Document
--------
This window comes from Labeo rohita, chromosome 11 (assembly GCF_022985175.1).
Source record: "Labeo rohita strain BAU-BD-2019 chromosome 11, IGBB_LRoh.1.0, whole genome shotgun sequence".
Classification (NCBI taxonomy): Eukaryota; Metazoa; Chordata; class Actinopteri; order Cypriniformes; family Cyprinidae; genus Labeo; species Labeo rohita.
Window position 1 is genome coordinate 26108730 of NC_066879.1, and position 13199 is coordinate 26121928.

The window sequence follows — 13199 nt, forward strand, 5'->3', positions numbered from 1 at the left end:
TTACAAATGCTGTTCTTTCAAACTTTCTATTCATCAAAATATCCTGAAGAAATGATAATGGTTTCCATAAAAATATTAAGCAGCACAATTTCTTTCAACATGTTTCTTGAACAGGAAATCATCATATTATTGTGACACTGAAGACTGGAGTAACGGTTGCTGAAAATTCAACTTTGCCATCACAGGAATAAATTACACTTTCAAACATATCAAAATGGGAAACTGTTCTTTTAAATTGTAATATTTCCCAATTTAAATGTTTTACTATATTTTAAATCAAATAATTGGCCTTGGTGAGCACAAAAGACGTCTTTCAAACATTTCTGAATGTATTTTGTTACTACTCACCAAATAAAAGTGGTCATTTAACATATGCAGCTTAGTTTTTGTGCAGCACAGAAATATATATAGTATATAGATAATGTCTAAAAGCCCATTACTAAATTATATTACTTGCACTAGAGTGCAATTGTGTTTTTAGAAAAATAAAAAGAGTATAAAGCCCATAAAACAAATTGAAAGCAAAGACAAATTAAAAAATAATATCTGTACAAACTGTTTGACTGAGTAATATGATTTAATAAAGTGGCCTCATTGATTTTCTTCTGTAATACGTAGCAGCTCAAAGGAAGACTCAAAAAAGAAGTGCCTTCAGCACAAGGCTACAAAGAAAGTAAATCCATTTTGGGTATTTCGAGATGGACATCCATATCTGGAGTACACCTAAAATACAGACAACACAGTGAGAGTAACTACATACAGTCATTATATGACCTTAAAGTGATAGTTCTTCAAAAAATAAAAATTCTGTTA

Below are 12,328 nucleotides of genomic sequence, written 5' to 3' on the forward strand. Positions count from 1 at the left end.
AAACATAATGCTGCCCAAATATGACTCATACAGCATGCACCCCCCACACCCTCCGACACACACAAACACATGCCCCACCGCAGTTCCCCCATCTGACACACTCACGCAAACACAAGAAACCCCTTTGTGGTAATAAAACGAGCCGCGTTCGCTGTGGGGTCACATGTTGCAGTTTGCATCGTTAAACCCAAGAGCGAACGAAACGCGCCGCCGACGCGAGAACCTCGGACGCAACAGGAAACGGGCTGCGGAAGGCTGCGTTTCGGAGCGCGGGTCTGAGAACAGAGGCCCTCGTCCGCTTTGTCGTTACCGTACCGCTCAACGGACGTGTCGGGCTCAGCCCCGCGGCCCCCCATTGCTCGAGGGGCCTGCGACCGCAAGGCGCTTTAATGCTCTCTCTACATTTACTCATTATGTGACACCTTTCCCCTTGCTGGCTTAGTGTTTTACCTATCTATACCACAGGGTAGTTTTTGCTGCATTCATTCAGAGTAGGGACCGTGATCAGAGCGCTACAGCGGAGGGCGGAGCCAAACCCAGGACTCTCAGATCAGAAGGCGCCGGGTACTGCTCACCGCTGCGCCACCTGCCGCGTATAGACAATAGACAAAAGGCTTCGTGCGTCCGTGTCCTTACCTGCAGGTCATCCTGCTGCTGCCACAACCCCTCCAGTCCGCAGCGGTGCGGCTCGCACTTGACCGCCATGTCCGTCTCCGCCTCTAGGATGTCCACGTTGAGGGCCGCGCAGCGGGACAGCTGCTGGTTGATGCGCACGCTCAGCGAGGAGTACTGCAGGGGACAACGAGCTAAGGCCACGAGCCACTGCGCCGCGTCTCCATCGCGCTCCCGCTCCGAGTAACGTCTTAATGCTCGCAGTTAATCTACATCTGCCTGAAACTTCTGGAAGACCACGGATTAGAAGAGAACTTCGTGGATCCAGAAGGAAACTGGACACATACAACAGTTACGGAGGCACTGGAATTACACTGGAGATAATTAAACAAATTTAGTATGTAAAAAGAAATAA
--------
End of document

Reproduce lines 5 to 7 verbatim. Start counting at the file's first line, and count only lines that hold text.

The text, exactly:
The window sequence follows — 13199 nt, forward strand, 5'->3', positions numbered from 1 at the left end:
TTACAAATGCTGTTCTTTCAAACTTTCTATTCATCAAAATATCCTGAAGAAATGATAATGGTTTCCATAAAAATATTAAGCAGCACAATTTCTTTCAACATGTTTCTTGAACAGGAAATCATCATATTATTGTGACACTGAAGACTGGAGTAACGGTTGCTGAAAATTCAACTTTGCCATCACAGGAATAAATTACACTTTCAAACATATCAAAATGGGAAACTGTTCTTTTAAATTGTAATATTTCCCAATTTAAATGTTTTACTATATTTTAAATCAAATAATTGGCCTTGGTGAGCACAAAAGACGTCTTTCAAACATTTCTGAATGTATTTTGTTACTACTCACCAAATAAAAGTGGTCATTTAACATATGCAGCTTAGTTTTTGTGCAGCACAGAAATATATATAGTATATAGATAATGTCTAAAAGCCCATTACTAAATTATATTACTTGCACTAGAGTGCAATTGTGTTTTTAGAAAAATAAAAAGAGTATAAAGCCCATAAAACAAATTGAAAGCAAAGACAAATTAAAAAATAATATCTGTACAAACTGTTTGACTGAGTAATATGATTTAATAAAGTGGCCTCATTGATTTTCTTCTGTAATACGTAGCAGCTCAAAGGAAGACTCAAAAAAGAAGTGCCTTCAGCACAAGGCTACAAAGAAAGTAAATCCATTTTGGGTATTTCGAGATGGACATCCATATCTGGAGTACACCTAAAATACAGACAACACAGTGAGAGTAACTACATACAGTCATTATATGACCTTAAAGTGATAGTTCTTCAAAAAATAAAAATTCTGTTA

Below are 12,328 nucleotides of genomic sequence, written 5' to 3' on the forward strand. Positions count from 1 at the left end.